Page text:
It’s time again for celebrities making headlines with their babies born of surrogacy and often anonymous egg “donation.”  My inbox lit up like a tiki torch last week when colleagues in Spain sent me the news that 68-year-old celebrity Ana Obregón became a grandmother via surrogacy.  In 2020, at age 27, her son Alessandro lost his battle with cancer, and it’s reported his sperm was used and this baby girl was born to fulfill her dying son’s wish.  He must have had his sperm frozen in anticipation of his death.  Since Ana is 68, I’m stating the obvious in saying an anonymous egg donor was used.  It is reported that a U.S. surrogate in Miami, Florida gave birth to Ana Sandra Lequio Obregón born on March 20th. Pictures of Ana leaving the hospital in a wheelchair, holding the baby, sparked outrage as we have another example of the birth mother and egg “donor” being erased out of the picture. It should be the case that babies are wheeled out of the hospital in their mother’s arms.

The Spanish were outraged for other reasons, too, primarily because surrogacy is prohibited in their country. I have been to Spain to speak many times, even bringing with me Kelly Martinez from our film #BigFertility, who was harassed and exploited by a Spanish couple who hired her to be their surrogate. The loophole in the Spanish law is it is not forbidden to travel abroad to rent wombs, so this particular couple hired Kelly, a young mother living in South Dakota.  I do find it odd that payment for eggs is permitted in Spain but not for surrogacy. But clearly, Spain needs to address their imperfect law to protect women and children.  

My latest saying is “Be like Italy” where a national debate is taking place on surrogacy.  Italy, like Spain, prohibits in-country surrogacy but to date has allowed Italians to travel abroad to rent wombs and buy babies.  Women may donate their eggs in Italy but they cannot sell them, which means most women won’t undergo this risky procedure.  As we say in #BigFertility: It’s All About the Money. But with Prime Minister Giorgia Meloni in charge, now there is a debate taking place which would criminalize people traveling to other countries to hire surrogates. Brava, Italy if you are able to accomplish this and stop reproductive tourism.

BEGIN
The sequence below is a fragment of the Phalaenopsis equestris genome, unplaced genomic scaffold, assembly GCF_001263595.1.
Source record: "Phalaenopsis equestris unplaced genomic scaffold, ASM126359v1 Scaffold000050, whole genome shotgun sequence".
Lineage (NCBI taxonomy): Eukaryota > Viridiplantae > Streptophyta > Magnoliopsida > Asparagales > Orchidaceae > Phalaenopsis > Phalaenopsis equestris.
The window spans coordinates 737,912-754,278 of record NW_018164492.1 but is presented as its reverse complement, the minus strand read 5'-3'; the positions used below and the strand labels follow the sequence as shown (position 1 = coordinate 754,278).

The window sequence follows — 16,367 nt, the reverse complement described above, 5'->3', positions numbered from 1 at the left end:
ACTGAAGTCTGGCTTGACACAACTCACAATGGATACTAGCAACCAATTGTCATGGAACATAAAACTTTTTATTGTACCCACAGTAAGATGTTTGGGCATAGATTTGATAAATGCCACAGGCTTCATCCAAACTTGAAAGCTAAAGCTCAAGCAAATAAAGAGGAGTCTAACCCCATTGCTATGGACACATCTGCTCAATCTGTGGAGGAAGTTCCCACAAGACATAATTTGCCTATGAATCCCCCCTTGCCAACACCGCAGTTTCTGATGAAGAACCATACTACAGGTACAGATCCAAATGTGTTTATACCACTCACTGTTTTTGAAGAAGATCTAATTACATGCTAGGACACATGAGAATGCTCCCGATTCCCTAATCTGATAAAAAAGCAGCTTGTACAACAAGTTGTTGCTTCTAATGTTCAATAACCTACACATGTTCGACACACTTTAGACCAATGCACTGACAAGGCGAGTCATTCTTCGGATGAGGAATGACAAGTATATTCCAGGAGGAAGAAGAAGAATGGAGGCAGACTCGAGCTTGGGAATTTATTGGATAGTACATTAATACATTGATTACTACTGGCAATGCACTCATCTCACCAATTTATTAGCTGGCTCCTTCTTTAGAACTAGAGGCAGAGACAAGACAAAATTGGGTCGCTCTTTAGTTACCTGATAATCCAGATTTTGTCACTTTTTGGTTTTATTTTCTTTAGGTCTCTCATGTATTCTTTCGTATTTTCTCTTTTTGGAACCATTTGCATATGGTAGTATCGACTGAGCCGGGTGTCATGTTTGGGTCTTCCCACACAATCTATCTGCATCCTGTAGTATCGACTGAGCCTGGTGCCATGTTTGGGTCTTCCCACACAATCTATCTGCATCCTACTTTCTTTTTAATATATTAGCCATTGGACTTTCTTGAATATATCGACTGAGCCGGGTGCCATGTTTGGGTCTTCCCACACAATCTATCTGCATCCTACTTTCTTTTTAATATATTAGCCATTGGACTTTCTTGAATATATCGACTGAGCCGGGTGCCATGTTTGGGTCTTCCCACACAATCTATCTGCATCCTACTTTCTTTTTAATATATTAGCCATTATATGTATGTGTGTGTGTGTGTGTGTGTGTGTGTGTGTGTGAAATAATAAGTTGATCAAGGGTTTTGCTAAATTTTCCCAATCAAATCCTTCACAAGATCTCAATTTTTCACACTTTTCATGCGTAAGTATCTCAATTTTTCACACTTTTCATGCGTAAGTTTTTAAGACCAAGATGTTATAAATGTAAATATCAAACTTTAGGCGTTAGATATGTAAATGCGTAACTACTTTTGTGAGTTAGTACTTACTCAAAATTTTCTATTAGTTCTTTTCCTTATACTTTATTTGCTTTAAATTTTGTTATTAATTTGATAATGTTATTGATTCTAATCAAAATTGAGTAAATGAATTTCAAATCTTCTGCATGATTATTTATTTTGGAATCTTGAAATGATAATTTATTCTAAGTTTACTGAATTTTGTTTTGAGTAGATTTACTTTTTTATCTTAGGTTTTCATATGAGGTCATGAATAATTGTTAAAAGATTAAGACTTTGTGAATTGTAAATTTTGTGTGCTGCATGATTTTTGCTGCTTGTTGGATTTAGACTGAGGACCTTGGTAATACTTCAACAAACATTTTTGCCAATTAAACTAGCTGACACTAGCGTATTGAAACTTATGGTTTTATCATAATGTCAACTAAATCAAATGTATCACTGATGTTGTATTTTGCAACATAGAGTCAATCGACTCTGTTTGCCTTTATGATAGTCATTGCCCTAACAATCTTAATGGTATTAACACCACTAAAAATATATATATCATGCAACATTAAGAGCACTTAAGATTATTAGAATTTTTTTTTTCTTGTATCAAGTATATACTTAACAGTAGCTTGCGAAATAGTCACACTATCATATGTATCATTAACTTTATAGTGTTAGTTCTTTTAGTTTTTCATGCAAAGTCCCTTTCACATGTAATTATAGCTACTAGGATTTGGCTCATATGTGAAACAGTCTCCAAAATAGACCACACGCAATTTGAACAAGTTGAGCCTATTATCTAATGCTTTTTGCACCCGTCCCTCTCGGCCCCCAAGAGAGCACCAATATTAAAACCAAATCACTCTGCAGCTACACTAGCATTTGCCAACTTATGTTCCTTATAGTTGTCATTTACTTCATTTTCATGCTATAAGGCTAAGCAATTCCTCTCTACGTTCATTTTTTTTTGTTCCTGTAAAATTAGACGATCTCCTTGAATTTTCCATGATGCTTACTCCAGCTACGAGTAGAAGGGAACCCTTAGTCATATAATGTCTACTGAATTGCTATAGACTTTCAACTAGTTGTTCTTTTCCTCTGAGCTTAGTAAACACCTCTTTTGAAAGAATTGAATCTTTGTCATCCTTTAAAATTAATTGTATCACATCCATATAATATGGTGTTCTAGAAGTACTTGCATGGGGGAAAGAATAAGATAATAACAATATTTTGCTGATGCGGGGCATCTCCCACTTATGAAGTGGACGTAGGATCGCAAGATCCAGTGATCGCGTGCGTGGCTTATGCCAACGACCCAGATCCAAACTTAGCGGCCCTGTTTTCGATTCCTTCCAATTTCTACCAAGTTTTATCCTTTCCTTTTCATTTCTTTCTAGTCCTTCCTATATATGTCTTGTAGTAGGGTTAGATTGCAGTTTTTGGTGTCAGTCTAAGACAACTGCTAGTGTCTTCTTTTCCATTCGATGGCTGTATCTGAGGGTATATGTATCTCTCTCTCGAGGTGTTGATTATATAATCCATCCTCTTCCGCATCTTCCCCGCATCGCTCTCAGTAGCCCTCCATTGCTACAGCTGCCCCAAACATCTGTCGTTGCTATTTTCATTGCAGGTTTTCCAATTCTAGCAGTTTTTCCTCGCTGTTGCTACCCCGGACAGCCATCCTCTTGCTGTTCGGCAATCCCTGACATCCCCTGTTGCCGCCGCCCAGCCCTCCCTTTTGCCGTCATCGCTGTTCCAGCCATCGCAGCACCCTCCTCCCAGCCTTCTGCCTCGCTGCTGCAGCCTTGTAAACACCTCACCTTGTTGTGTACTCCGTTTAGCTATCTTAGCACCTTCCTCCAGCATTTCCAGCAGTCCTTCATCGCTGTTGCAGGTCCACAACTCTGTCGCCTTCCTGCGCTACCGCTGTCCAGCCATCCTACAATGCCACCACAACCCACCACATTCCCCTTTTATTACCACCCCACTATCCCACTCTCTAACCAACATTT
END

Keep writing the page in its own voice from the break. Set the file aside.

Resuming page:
When I was last in Spain, I spoke to many members of the Spanish Parliament.  I thanked them for their good law which prohibited surrogacy in Spain, but I encouraged them to expand the law by refusing to allow the Spanish to come to my country to exploit women like Kelly Martinez.

In additional celebrity  surrogacy news, Olympic gold medalist Tom Daley and his husband Dustin Lance Black have just announced the birth of their second son born March 28th via surrogacy and egg “donation.” Daley is quoted as saying, “Lance and I had lost so many people in our families, and there was something about surrogacy that we were drawn to that just meant that we could pass on the people that we’d lost.” 

In these two new stories of the rich and famous getting the babies of their dreams, there is never a mention of the women who were used and perhaps even harmed, in order for them to buy their children. And there seems to be no acknowledgement that children need, deserve, and have a right to a relationship with their biological and birth mother.  


Author Profile

Jennifer Lahl, CBC Founder
Jennifer Lahl, CBC Founder
Jennifer Lahl, MA, BSN, RN, is founder and president of The Center for Bioethics and Culture Network. Lahl couples her 25 years of experience as a pediatric critical care nurse, a hospital administrator, and a senior-level nursing manager with a deep passion to speak for those who have no voice. Lahl’s writings have appeared in various publications including Cambridge University Press, the San Francisco Chronicle, the Dallas Morning News, and the American Journal of Bioethics. As a field expert, she is routinely interviewed on radio and television including ABC, CBS, PBS, and NPR. She is also called upon to speak alongside lawmakers and members of the scientific community, even being invited to speak to members of the European Parliament in Brussels to address issues of egg trafficking; she has three times addressed the United Nations during the Commission on the Status of Women on egg and womb trafficking.